DOE CODE needed to assist with OSTI's continuing mission to collect, preserve and disseminate software, which is considered by the DOE to be an invaluable part of our scientific and technical record. Therefore the platform acts as a single point of entry for those who need to discover, submit, or create projects. Instead of mandating that all DOE software exist in one place, DOE CODE embraces the reality that most projects exist somewhere on the internet and are generally accessible in one way or the other. DOE CODE reaches out to these repositories or, in the case of GitHub, BitBucket and Sourceforge.net, integrates directly with their programming interfaces. DOE CODE itself exposes a programming interface so it can be used the same way by libraries or similar services around the world. Users can provide their own repositories or use repositories hosted by OSTI through GitLab or through a dedicated DOE CODE GitHub community.
The platform can mint Digital Object Identifiers (DOIs) for software projects – a big request from the community early in development. To date, many of the projects which exist in OSTI's full catalog have been migrated to DOE CODE and many of these projects have been assigned DOIs as well.
The interface is streamlined and easy to use. Adding project metadata is often as simple as providing the repository address and letting DOE CODE do the rest to scrape it from the repository. This feature was highly requested by the requirements teams, and works best when the information is specified concretely in a special file: metadata.yml. However, even if this file doesn’t exist, many details can still be retrieved, including developer information, descriptions, licenses and other details based on both repository history and conventions such as LICENSE.txt and README.md files.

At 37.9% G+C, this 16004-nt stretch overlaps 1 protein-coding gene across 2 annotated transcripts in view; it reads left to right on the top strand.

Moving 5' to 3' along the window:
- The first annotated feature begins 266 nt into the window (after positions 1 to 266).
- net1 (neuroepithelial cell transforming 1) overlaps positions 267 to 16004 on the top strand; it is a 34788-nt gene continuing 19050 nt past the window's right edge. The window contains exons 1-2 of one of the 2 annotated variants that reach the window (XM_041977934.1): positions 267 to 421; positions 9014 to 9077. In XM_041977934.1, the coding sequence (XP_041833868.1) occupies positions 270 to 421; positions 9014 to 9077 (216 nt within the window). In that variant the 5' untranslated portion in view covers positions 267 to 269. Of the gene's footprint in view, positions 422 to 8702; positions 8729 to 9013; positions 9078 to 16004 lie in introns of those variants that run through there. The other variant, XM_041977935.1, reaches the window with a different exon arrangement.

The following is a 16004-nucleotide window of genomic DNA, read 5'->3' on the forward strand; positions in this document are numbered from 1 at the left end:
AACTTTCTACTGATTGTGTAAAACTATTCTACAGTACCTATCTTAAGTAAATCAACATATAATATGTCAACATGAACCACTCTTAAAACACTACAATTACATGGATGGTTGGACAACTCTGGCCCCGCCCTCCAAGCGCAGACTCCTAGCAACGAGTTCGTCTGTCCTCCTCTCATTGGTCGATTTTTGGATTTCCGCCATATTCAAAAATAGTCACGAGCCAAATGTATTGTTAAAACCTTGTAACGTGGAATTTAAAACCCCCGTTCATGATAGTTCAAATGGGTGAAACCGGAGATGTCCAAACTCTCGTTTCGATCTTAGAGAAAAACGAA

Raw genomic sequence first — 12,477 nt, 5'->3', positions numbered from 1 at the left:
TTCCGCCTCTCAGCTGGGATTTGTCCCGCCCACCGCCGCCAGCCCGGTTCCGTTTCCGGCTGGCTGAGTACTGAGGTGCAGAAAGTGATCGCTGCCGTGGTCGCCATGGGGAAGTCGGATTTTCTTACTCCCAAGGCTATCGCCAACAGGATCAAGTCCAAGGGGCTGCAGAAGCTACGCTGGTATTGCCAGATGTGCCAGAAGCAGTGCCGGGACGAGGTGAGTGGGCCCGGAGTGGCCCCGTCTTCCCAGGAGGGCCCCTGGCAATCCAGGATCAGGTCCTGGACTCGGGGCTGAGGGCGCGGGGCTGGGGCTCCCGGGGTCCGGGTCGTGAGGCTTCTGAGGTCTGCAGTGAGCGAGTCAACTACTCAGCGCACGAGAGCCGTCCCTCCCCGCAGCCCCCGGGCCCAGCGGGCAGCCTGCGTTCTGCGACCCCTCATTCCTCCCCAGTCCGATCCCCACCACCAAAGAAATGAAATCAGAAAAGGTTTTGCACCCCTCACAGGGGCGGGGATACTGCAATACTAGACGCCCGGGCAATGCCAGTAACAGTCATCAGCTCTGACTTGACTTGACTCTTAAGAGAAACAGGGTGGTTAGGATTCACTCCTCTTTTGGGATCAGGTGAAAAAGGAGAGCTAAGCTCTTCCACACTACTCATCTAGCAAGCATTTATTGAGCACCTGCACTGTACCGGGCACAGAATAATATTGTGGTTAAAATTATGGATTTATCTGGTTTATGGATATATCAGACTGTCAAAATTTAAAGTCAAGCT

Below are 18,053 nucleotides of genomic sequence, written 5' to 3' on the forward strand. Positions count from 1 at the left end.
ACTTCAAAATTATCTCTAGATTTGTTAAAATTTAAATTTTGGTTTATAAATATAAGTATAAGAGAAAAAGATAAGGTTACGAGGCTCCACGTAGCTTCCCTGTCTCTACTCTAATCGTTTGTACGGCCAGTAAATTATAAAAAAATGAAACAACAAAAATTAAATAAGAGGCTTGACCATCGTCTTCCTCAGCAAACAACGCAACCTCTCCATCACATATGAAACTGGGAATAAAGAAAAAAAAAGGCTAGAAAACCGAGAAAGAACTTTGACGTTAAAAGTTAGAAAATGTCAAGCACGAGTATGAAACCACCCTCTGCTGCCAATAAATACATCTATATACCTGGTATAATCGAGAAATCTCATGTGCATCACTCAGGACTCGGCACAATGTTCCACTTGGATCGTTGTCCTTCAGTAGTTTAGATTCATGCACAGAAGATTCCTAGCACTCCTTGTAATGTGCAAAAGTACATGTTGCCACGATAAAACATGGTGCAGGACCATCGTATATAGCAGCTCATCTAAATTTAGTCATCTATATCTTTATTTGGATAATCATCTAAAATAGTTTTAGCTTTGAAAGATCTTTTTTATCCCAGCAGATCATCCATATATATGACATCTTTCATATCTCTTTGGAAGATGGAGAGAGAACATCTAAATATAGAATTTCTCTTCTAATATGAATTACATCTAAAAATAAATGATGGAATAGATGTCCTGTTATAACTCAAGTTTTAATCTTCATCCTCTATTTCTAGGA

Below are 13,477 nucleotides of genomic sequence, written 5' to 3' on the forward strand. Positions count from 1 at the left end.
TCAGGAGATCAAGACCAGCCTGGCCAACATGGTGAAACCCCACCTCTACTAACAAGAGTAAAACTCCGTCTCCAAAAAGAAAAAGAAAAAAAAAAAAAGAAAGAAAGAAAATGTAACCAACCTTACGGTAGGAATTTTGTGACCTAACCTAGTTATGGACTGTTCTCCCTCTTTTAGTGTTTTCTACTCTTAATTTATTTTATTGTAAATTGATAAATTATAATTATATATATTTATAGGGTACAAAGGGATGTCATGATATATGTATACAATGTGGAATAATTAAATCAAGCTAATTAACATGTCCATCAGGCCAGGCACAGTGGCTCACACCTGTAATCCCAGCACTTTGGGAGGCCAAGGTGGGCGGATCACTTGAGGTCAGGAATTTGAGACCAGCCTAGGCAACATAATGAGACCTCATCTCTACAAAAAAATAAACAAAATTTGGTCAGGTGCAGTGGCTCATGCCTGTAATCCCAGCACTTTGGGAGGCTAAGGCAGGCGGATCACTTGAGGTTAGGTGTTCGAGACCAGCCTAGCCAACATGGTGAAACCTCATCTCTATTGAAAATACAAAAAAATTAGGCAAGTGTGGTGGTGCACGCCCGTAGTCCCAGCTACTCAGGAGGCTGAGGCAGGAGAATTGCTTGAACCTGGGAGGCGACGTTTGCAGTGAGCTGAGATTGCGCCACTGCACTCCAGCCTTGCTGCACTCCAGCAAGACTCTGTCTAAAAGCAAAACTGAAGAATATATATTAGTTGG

Searching is as simple as using the search bar, but advanced options such as language and license are also available. Clicking on any given author will list the full set of software attributed to that author. A personal benefit of the platform is having a list of all the packages I’ve contributed to available in a single place, making it easier to share my outputs with funders and assessors.
These features combine to provide an experience that is focused on enabling social coding while simultaneously integrating software, publications, data and researcher details to create a holistic picture of DOE development activities. Part of this includes embracing social media and allowing users to share what they find through their favorite social media platform.
DOE CODE also centralizes information on software policy for the DOE and links to developer resources from, for example, the Better Scientific Software project.
The Alpha release of DOE CODE contained about 700 open source software packages and the total number of packages has been growing at an average rate of 10 a week since launch.
My favourite feature of DOE CODE, as its lead architect, is that it is open source itself. This means that the code can be reused and that this level of software project curation can be adopted, modified and explored wherever it is needed.
OSTI's deployment of DOE CODE fits into its existing infrastructure as a plugin of sort. It feeds information to OSTI’s ELink service, which ingests the metadata and executes a number of data processing workflows in the background to process the information according to a number of DOE orders, policies, business rules and basic technical requirements. ELink then publishes this information to the main OSTI.GOV site and provides some additional metadata to DOE CODE.
It doesn't have to work that way though. Oak Ridge National Laboratory (ORNL) is in the process of deploying a DOE CODE clone, called ORNL Code, that leaves out the back-end processing, restyles the site and adds Single Sign-On (SSO) authentication to integrate with ORNL's other applications.